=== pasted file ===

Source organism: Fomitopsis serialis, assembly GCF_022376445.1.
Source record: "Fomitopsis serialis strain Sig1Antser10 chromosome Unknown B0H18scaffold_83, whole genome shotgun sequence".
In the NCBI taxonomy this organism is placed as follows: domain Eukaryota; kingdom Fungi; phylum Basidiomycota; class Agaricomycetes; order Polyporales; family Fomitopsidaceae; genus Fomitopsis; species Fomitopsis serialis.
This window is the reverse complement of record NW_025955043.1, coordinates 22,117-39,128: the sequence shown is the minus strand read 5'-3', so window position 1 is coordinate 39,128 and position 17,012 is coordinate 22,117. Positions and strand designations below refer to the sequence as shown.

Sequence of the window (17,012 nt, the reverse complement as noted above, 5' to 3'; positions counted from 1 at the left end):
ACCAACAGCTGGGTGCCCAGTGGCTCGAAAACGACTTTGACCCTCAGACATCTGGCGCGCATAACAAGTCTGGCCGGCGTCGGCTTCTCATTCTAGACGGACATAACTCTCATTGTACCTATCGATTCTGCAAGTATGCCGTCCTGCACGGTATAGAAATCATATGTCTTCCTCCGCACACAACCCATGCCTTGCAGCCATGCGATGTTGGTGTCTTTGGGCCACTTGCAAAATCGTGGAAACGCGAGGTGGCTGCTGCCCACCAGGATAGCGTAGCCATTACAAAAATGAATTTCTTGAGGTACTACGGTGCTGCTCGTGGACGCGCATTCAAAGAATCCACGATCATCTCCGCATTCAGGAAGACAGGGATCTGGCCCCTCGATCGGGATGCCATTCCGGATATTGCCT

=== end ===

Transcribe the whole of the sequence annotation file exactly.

Source organism: Fomitopsis serialis, assembly GCF_022376445.1.
Source record: "Fomitopsis serialis strain Sig1Antser10 chromosome Unknown B0H18scaffold_83, whole genome shotgun sequence".
In the NCBI taxonomy this organism is placed as follows: domain Eukaryota; kingdom Fungi; phylum Basidiomycota; class Agaricomycetes; order Polyporales; family Fomitopsidaceae; genus Fomitopsis; species Fomitopsis serialis.
This window is the reverse complement of record NW_025955043.1, coordinates 22,117-39,128: the sequence shown is the minus strand read 5'-3', so window position 1 is coordinate 39,128 and position 17,012 is coordinate 22,117. Positions and strand designations below refer to the sequence as shown.

Sequence of the window (17,012 nt, the reverse complement as noted above, 5' to 3'; positions counted from 1 at the left end):
ACCAACAGCTGGGTGCCCAGTGGCTCGAAAACGACTTTGACCCTCAGACATCTGGCGCGCATAACAAGTCTGGCCGGCGTCGGCTTCTCATTCTAGACGGACATAACTCTCATTGTACCTATCGATTCTGCAAGTATGCCGTCCTGCACGGTATAGAAATCATATGTCTTCCTCCGCACACAACCCATGCCTTGCAGCCATGCGATGTTGGTGTCTTTGGGCCACTTGCAAAATCGTGGAAACGCGAGGTGGCTGCTGCCCACCAGGATAGCGTAGCCATTACAAAAATGAATTTCTTGAGGTACTACGGTGCTGCTCGTGGACGCGCATTCAAAGAATCCACGATCATCTCCGCATTCAGGAAGACAGGGATCTGGCCCCTCGATCGGGATGCCATTCCGGATATTGCCT